The so-called “geek” factor has led to a dearth of qualified candidates for IT jobs in Canada, as the Toronto Star reported that this issue, combined with ignorance about employment opportunities, has led to many tech jobs in Toronto, Ontario, going unfilled.
According to the news source, despite the availability of jobs in engineering and information technology, outdated social stigmas have prevented many students from entering the tech disciplines in secondary education.
This trend may be reversing, however, as there is currently only one qualified recent graduate of a post-secondary program for every seven job openings in the tech sector in the Greater Toronto area, meaning more professionals could be attracted to the field.
A study by the Toronto Regional Research Alliance found that a lack of information regarding this large number of job openings has led more students to pursue degrees in business and health sciences as opposed to engineering and information technology. The Star reported that this lack of knowledge of the job market may begin to change with the publicizing of the dearth of qualified candidates by researchers and employment agencies.
IT jobs “weren’t really discussed even in career class (in high school). Most people were talking about becoming doctors,” Poki Chau, a math and business student at Wilfrid Laurier University, told a conference of employers at the Toronto Board of Trade, according to the news source.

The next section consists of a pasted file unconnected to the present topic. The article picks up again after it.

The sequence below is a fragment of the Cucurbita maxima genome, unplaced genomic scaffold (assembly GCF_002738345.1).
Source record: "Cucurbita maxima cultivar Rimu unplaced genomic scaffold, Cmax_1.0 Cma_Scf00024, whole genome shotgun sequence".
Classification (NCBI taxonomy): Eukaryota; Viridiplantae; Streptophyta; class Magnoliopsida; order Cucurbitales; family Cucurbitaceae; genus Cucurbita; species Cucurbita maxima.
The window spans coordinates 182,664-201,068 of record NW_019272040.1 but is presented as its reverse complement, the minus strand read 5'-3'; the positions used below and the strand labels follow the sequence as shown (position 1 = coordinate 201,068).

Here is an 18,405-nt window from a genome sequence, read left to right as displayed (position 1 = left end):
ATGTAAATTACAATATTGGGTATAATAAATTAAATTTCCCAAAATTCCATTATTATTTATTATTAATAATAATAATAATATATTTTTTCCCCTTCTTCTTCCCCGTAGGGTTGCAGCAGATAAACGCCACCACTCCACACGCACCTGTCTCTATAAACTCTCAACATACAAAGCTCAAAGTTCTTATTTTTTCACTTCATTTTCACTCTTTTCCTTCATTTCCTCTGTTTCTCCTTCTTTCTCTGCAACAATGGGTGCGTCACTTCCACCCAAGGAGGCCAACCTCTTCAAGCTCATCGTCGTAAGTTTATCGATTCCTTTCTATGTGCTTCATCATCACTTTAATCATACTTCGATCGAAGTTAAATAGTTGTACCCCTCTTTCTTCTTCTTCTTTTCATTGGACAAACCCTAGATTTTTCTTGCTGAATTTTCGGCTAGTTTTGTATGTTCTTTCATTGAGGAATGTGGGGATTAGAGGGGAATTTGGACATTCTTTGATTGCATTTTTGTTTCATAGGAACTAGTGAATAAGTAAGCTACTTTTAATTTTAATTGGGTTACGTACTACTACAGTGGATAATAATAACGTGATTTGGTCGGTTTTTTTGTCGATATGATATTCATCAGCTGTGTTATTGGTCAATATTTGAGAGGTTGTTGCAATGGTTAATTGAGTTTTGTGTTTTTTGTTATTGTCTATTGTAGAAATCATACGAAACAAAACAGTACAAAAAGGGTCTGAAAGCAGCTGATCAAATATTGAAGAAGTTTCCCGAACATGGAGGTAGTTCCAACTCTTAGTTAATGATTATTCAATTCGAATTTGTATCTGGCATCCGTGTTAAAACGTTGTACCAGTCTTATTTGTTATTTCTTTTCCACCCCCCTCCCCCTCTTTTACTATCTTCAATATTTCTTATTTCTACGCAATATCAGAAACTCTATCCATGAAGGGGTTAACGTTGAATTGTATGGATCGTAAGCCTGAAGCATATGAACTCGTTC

OpenFile Toronto reported that the high wages and job security for positions in the information technology and engineering sectors has been highlighted in recent years, but more Canadians need to be drawn to these industries.
According to the news source, coders, engineers and designers are all in high-demand in the growing Toronto tech sector, and a move to this market could occur in the coming years if the stigma is lifted and the industry is effectively marketed.
The Toronto Star reported that many high school students don’t know which jobs are in demand, as evident from anecdotes at the half-day conference at the Toronto Board of Trade.
“I went to a job fair a few weeks back and most of the employers were interested in students with software, engineering and IT training. It really opened my eyes to how few employers are looking for people like me,” Amanda Wong, a business marketing student at Laurier, told the conference attendees.